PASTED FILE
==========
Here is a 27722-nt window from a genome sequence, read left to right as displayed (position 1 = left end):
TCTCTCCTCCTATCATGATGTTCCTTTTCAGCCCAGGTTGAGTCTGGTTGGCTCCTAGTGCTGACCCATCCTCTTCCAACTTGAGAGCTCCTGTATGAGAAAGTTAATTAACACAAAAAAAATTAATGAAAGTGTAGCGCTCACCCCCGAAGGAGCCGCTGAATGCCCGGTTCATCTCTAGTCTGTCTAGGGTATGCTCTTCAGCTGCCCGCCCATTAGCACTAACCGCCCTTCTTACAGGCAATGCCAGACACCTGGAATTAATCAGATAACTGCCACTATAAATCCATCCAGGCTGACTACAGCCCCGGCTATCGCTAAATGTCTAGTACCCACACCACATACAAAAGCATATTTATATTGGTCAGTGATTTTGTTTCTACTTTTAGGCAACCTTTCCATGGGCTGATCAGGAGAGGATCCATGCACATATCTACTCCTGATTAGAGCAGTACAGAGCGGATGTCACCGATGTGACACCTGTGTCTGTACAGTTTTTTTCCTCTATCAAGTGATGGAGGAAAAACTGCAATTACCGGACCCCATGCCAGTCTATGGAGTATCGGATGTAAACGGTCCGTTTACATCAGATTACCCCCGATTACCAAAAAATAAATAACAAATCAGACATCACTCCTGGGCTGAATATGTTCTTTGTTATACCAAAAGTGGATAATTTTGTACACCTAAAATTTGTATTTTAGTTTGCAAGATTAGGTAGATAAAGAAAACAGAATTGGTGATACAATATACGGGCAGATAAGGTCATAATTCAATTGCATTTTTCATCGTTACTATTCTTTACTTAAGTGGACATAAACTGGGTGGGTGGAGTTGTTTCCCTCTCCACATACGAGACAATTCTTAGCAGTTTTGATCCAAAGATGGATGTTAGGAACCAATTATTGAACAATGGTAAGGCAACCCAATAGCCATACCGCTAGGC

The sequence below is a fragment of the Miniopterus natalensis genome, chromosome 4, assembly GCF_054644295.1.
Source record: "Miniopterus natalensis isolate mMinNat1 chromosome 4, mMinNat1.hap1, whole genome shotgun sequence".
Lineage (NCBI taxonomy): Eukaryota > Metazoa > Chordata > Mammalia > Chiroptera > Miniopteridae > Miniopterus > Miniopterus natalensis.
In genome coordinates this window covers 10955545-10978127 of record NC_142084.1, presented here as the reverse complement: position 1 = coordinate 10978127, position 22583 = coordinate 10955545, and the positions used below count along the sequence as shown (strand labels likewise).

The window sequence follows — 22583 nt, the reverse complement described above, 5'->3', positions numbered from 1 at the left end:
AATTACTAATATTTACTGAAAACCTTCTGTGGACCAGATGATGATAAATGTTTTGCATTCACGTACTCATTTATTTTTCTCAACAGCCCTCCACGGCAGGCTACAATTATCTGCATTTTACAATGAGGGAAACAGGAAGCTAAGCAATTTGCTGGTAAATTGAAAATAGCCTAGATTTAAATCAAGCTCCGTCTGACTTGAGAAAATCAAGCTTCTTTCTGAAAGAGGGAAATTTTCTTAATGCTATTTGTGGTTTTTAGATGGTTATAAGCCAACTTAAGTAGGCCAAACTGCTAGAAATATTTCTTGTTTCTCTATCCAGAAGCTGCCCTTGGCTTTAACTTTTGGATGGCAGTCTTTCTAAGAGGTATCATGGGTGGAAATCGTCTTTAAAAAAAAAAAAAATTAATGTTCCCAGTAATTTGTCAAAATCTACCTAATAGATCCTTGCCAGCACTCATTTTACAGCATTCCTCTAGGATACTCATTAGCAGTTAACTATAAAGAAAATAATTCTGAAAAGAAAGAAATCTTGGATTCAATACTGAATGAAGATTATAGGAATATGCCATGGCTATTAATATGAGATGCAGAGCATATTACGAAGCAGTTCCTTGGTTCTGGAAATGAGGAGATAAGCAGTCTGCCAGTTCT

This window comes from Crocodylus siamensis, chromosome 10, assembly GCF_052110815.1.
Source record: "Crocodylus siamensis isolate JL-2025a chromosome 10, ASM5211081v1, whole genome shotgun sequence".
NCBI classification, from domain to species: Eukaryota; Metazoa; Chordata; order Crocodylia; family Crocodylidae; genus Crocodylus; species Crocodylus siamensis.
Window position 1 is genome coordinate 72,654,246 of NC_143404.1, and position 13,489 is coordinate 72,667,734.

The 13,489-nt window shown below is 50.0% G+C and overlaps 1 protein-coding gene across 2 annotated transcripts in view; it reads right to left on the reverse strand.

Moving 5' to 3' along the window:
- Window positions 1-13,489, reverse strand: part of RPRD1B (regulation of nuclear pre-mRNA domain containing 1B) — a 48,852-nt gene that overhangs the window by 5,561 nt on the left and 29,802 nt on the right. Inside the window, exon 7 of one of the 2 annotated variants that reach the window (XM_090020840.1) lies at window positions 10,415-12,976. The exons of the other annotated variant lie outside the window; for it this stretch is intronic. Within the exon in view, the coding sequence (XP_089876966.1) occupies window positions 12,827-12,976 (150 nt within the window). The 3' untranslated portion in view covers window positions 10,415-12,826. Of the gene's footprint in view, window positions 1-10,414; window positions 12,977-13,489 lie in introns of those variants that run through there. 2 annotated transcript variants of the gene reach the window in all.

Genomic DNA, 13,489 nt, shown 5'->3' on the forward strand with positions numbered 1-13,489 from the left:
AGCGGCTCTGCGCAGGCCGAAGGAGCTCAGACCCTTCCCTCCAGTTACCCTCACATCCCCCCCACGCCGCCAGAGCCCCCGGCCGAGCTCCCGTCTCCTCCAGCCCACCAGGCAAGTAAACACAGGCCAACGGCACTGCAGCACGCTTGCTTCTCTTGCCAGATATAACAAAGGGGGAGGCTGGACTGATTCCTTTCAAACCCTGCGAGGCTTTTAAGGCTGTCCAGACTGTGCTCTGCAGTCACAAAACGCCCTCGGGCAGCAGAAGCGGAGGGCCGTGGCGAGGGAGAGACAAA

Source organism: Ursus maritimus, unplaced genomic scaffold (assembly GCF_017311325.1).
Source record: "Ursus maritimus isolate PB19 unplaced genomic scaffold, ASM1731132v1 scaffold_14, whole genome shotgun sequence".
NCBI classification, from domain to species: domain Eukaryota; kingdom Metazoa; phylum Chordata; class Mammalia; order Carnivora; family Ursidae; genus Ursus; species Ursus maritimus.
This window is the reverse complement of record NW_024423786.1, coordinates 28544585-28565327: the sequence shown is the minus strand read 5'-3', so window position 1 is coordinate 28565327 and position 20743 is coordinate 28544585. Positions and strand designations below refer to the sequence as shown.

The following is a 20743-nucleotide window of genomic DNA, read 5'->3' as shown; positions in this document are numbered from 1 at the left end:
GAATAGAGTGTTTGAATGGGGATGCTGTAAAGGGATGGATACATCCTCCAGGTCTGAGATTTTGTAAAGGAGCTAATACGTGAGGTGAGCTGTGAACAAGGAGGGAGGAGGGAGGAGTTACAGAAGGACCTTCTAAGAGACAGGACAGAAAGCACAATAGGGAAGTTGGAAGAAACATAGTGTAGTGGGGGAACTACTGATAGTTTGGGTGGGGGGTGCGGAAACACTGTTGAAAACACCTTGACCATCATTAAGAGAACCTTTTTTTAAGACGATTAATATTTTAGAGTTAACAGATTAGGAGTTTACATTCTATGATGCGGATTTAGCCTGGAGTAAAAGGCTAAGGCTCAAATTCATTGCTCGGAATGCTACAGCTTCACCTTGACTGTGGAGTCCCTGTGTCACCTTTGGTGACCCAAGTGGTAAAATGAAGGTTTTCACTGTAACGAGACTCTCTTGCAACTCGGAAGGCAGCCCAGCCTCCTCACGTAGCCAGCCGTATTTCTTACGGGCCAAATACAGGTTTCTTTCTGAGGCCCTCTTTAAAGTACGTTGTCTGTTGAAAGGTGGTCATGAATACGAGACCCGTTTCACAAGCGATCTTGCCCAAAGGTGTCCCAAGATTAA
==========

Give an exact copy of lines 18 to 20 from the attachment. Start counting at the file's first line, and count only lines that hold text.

Source organism: Ursus maritimus, unplaced genomic scaffold (assembly GCF_017311325.1).
Source record: "Ursus maritimus isolate PB19 unplaced genomic scaffold, ASM1731132v1 scaffold_14, whole genome shotgun sequence".
NCBI classification, from domain to species: domain Eukaryota; kingdom Metazoa; phylum Chordata; class Mammalia; order Carnivora; family Ursidae; genus Ursus; species Ursus maritimus.